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Curb those Cursors !

With query performance becoming a constant battle, its often a forgotten fact that cursors should be avoided (in the majority of cases).

The SQL optimiser struggles when dealing with cursor ridden statements, when a FETCH command is executed, its moreorless the same as an extra SELECT command being executed.

Sometimes cursors are necessary, especially when executing stored procedures against separate records in a particular table. However, when it comes to using queries to return result sets, most of the time cursors can be avoided entirely. Use a more efficient set-based approach to solve your problem.

Comments

Posted by SQLMob on 18 July 2010

Could you give me an example of where cursors are the only way to go (or the better way forward)?

did not quite understand "especially when executing stored procedures against separate records in a particular table"

thx

Posted by Justin Hostettler-Davies on 19 July 2010

SQLMob - perhaps its just me not being a proficient enough SQL programmer, sometimes it does make sense to use cursors to loop through records and store values in variables or temporary tables and just report the results at the end. But I do realise that some nifty T-SQL can be used - especially with the new features that came with SQL 2005.

So i guess my statement of 'Sometimes cursors are necessary' - should be amended to - 'Sometimes cursors are necessary if you're not a proficient T-SQL programmer' ?!

One specific example I was thinking of is :

A script to determine how much stock is left after each transaction. Selling football shirts , there are 2000 shirts available for sale at the end of the first day. At the end of the second day, 1500 of those shirts have been sold, leaving only 500 shirts. At the end of the third day, 900 shirts have been sold, which means that more shirts needs to be purchased. Because the next result is totally dependent on the preceeding results, it makes sense to try to use a cursor to loop through each records and store values in variables ?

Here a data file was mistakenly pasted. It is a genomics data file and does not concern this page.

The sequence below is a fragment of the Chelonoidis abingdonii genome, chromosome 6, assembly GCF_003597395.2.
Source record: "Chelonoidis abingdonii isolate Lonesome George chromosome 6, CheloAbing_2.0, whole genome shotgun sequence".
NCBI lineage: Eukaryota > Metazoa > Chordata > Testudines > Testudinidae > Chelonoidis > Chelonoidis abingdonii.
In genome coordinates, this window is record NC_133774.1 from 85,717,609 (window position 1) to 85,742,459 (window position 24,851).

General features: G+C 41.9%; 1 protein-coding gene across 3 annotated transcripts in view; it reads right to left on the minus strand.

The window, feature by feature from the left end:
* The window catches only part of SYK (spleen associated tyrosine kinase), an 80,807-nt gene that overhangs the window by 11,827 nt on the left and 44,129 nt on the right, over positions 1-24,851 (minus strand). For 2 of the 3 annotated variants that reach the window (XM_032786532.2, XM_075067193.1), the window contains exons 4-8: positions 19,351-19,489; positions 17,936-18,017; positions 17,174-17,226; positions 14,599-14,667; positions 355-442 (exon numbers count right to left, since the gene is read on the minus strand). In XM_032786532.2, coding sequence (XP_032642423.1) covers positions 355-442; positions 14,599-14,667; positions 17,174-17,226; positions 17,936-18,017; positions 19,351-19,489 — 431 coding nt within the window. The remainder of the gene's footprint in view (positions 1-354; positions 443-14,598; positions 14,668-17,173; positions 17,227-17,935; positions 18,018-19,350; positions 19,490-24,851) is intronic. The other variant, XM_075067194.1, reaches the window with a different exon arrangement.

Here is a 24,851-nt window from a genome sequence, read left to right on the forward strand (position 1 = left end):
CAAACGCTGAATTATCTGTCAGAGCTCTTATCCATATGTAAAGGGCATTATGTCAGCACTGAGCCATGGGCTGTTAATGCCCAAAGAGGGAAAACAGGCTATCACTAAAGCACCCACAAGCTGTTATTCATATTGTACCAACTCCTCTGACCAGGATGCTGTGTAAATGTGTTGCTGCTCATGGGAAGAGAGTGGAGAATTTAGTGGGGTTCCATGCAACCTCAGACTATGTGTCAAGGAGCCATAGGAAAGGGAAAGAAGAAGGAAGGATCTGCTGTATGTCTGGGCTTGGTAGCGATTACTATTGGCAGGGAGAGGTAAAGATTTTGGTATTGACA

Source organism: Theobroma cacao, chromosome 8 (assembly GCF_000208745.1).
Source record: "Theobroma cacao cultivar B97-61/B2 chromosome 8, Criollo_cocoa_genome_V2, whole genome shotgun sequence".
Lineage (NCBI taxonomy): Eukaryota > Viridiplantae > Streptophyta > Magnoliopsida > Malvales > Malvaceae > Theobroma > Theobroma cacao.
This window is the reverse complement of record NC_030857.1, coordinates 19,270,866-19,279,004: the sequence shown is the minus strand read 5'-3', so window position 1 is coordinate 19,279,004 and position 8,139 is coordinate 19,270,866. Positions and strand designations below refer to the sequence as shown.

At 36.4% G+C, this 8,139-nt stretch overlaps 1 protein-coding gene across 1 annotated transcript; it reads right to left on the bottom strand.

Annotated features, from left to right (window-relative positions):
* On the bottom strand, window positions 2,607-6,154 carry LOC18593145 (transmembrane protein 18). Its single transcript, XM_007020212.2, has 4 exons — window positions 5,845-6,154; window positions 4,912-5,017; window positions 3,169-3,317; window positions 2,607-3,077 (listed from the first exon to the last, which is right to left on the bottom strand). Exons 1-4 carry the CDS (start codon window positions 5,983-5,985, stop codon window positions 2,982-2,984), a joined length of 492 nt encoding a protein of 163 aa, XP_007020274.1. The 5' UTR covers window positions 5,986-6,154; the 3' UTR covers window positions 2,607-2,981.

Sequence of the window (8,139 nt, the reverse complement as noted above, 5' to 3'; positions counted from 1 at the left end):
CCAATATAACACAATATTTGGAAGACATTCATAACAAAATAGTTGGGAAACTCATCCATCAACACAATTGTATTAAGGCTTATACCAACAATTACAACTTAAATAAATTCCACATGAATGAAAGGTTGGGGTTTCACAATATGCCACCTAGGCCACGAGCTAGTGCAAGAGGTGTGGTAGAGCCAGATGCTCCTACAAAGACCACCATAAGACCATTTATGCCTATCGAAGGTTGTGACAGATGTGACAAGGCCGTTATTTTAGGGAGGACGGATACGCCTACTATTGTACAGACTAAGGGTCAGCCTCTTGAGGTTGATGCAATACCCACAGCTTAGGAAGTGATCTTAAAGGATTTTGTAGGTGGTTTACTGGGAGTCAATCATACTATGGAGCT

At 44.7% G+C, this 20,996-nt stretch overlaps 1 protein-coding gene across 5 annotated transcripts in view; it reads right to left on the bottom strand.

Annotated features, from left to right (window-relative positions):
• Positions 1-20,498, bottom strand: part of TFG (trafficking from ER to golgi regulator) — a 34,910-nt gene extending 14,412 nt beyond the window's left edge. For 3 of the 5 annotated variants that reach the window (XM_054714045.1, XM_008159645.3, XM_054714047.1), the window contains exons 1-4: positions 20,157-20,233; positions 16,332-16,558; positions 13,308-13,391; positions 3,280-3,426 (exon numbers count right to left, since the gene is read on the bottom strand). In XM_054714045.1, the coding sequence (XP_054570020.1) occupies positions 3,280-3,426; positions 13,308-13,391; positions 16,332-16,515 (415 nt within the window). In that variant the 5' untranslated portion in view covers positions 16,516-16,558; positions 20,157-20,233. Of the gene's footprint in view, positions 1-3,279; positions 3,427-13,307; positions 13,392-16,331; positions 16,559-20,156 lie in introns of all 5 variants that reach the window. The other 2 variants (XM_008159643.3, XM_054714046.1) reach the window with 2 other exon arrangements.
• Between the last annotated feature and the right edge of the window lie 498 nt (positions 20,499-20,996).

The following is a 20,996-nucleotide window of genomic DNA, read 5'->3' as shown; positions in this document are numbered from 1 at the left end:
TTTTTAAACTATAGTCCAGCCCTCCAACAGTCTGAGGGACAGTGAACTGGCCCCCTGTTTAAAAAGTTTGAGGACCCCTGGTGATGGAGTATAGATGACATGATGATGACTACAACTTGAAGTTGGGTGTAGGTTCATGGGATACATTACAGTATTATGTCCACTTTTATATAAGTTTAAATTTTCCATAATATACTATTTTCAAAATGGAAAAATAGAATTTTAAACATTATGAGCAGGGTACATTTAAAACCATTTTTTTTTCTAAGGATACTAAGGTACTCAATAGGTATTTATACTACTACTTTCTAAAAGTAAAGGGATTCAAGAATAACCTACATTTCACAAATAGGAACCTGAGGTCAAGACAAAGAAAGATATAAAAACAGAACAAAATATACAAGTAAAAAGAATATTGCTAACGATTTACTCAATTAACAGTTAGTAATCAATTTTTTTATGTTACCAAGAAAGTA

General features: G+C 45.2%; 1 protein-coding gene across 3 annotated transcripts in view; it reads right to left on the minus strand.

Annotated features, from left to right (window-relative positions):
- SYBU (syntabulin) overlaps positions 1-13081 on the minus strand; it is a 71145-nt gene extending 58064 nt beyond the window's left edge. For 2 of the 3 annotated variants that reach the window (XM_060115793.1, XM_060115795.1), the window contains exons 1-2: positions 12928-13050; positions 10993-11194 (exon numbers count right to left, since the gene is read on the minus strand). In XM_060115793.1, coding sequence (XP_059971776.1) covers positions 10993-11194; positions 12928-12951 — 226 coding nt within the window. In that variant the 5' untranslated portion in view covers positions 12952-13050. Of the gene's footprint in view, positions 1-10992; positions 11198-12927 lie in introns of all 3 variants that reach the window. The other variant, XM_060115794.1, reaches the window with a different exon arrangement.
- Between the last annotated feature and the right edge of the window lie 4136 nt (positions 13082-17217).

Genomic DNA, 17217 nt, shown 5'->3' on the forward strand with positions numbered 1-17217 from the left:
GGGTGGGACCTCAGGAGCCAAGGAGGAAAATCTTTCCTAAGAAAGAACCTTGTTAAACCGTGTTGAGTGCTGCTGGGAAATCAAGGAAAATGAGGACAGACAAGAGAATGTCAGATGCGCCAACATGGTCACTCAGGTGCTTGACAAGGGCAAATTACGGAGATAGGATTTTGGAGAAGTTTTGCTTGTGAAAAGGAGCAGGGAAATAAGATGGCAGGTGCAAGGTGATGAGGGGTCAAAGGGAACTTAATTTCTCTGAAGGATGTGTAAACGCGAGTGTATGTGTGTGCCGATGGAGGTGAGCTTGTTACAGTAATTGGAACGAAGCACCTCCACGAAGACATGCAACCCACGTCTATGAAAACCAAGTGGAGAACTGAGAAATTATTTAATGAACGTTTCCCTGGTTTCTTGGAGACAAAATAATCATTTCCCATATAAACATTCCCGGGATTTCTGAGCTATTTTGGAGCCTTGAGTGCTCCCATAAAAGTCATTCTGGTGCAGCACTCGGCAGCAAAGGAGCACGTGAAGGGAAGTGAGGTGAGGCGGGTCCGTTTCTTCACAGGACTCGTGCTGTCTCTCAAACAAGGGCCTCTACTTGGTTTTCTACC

But again thats probably because I dont know enough enhanced T-SQL to cater for this. - I will get swotting up on things like Common-Table expressions though !

Thanks

JHD

Posted by uterque on 19 July 2010

Justin Hostettler-Davies - I believe you could solve that with carry-over-update. See this brilliant article for more information and examples: www.sqlservercentral.com/.../69389

Posted by Justin Hostettler-Davies on 20 July 2010

uterque - excellent article - thanks alot - i'll explore deeper!

Posted by cfradenburg on 21 July 2010

As to, "when executing stored procedures against separate records in a particular table," we have cases in the application I support where we do things like that although it's not against data in an existing table.

We can create medical results in our application, I'll use a Complete Blood Count as an example.  That has multiple items underneath it such as White Cell Count and Red Cell Count.  Everything gets put into a Work In Progress table until the user commits it.  When they commit it a number of things need to be done like moving to the permanent tables, auditing, possibly tasks created, and several checks done for each specific item.  We cursor through each row in the WIP table and called the stored proc on it due to the number of things that need to be done.  There may be other ways to do this, especially with SQL 2008 table valued parameters, but this as worked well for us so far.

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